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Collection of interviews and Web sites with contacts for breaking news about the global social justice movement. (Audio files in MP3 and RealAudio formats.)


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Between The Lines
For The Week Ending March 8, 2002


LISTEN to this week's half-hour program of Between The Lines by clicking on one of the links below. MP3 files available until March 13, 2002.

This week we present Between The Lines' summary
of under-reported news stories and:

White House Drive for New War with Iraq
Faces International Opposition

Interview by Scott Harris.

Since President Bush declared Iraq, Iran and North Korea an "axis of evil" in his January State of the Union address, speculation is running high that a U.S. military attack on Saddam Hussein's government is imminent. While the White House has failed to substantiate any link between Iraq and the Sept. 11 attacks, many leading Republicans and Democrats support targeting Baghdad in the next phase of the war against terrorism.

The threat of military action is being used to pressure Iraq to accept the return of UN weapons inspectors who the Bush administration maintains must go back to neutralize the threat of Hussein's alleged stockpile of weapons of mass destruction. UN inspectors withdrew from Iraq in 1998 soon after it was discovered that some members of the UNSCOM team were engaged in espionage. The UN monitors left Iraq just before a U.S.-British bombing campaign began. Many of Iraq's neighbors, and several members of the U.N. Security Council, oppose a U.S. assault on Iraq and warn that unilateral action by Washington would undermine the coalition that supported America's war on the Taliban government in Afghanistan.

Between The Lines' Scott Harris spoke with Denis Halliday, former Under-Secretary General at the UN in charge of Iraq's oil for food program, who resigned his post in protest of economic sanctions in 1998. Halliday examines Washington's war plans and the potential threat that Iraq poses to its neighbors and the U.S.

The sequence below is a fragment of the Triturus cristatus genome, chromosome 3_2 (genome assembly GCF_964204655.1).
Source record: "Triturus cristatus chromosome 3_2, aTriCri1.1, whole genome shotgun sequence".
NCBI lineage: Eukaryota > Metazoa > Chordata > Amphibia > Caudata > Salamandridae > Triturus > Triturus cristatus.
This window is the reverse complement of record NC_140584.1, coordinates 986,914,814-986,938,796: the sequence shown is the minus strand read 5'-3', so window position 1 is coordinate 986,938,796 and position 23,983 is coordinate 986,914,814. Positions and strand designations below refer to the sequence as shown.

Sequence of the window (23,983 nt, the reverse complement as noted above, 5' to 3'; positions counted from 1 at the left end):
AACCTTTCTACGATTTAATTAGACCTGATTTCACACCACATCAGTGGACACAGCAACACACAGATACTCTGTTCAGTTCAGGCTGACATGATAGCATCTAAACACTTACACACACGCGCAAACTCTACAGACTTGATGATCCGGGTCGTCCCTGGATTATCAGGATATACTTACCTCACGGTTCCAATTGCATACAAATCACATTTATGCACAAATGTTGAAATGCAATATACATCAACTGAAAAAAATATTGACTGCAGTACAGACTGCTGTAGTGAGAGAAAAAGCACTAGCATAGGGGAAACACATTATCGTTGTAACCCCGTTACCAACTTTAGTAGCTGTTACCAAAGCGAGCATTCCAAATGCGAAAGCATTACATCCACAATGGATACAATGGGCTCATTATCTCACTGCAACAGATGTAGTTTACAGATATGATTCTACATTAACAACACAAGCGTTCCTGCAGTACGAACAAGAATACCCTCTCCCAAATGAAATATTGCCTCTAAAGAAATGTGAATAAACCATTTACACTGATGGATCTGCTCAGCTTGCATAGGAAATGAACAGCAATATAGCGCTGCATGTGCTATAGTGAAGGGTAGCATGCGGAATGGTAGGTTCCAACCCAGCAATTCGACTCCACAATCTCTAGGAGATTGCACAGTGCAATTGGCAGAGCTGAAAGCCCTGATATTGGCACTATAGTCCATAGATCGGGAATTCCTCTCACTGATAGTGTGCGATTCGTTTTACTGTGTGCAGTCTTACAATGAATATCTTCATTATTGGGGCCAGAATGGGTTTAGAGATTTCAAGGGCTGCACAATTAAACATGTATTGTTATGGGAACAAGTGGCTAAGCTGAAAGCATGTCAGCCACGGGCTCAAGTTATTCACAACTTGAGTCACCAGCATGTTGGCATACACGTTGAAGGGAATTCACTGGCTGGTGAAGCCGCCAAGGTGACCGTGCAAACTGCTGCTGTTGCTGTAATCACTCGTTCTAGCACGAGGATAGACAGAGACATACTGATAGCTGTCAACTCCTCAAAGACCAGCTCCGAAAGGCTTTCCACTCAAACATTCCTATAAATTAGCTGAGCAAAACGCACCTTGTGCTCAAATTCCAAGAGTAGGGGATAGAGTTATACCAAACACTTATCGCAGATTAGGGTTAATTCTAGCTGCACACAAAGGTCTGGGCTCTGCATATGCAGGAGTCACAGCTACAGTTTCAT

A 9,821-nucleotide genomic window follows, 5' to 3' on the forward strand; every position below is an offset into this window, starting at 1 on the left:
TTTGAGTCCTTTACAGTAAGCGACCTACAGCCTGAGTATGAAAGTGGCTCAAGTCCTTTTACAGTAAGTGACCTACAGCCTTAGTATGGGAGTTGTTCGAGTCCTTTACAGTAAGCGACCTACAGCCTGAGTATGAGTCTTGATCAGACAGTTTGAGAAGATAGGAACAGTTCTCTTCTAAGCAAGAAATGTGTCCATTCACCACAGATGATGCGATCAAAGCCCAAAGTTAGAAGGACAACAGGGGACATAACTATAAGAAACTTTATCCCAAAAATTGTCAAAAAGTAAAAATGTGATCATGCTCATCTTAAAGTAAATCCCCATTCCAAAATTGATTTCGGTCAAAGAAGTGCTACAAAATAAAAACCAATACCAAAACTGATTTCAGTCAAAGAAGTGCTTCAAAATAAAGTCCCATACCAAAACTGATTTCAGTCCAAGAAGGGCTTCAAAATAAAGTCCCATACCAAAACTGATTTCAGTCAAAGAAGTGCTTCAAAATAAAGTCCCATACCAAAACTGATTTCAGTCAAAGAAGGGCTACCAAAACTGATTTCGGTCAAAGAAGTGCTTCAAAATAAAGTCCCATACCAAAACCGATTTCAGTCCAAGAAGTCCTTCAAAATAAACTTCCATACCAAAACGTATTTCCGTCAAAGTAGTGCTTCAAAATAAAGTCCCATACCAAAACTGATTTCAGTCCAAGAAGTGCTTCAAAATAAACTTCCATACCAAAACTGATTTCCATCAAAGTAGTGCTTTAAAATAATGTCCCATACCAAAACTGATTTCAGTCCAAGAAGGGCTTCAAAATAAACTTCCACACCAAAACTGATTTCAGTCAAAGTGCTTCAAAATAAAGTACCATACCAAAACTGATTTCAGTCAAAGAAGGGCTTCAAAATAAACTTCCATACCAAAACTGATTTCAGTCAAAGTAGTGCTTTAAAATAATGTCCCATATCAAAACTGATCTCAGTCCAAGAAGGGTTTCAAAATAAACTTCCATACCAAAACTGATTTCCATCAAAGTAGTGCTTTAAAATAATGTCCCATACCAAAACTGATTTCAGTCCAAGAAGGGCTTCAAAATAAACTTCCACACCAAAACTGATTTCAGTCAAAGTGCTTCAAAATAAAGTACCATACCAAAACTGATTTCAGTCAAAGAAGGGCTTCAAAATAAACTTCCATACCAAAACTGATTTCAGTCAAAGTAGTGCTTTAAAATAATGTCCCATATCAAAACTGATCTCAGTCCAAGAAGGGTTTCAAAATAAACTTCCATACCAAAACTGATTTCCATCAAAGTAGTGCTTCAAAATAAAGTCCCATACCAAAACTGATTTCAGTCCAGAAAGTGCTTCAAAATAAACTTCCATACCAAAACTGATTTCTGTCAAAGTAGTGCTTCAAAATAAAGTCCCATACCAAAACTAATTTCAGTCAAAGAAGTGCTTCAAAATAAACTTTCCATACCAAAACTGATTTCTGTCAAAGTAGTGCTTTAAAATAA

To get more information on the international campaign to end economic sanctions on Iraq that target civilians, call Voices in the Wilderness at (773) 784-8065 or visit their Web site at

Starvation Still a Threat to Afghan Refugees
New government remains unstable
Interview by Melinda Tuhus.

Before and during the U.S. war in Afghanistan, it was reported that seven million Afghans were at risk for starvation and exposure during the harsh winter months. Now that U.S. military action has diminished, though not ended, the situation on the ground in Afghanistan is unpredictable, and accurate information is hard to come by.

Jim Jennings is president of Conscience International Inc., a humanitarian aid organization based in Atlanta that responds to natural disasters and conflicts, primarily in the Middle East, East Africa, and Central and South Asia. Since 1991, he has organized crisis intervention, refugee assistance, and emergency health care programs in various parts of the world. Jennings has traveled to Afghanistan six times in the past year, both before and after the U.S. launched its war there.

Jennings has been critical of the U.S. government's role in humanitarian operations in Afghanistan, leading some politicians and pundits to question his patriotism. Between The Lines' Melinda Tuhus spoke with Jim Jennings about his assessment of the stability of Afghanistan's fledgling national government, and the direction of U.S. policy.

For more information, call Conscience, International at (770) 454-9109 or look up their Web site on GuideStar's National Database of Nonprofit Organizations at

Related links:

  • "U.S. Wages Overkill in Afghanistan," by James Jennings, Newsday, Dec. 11, 2001

Cleveland School Vouchers Case Heard by U.S. Supreme Court
Opponents say tax funding of religious schools
violates constitutional separation
of church and state

Interview by Scott Harris.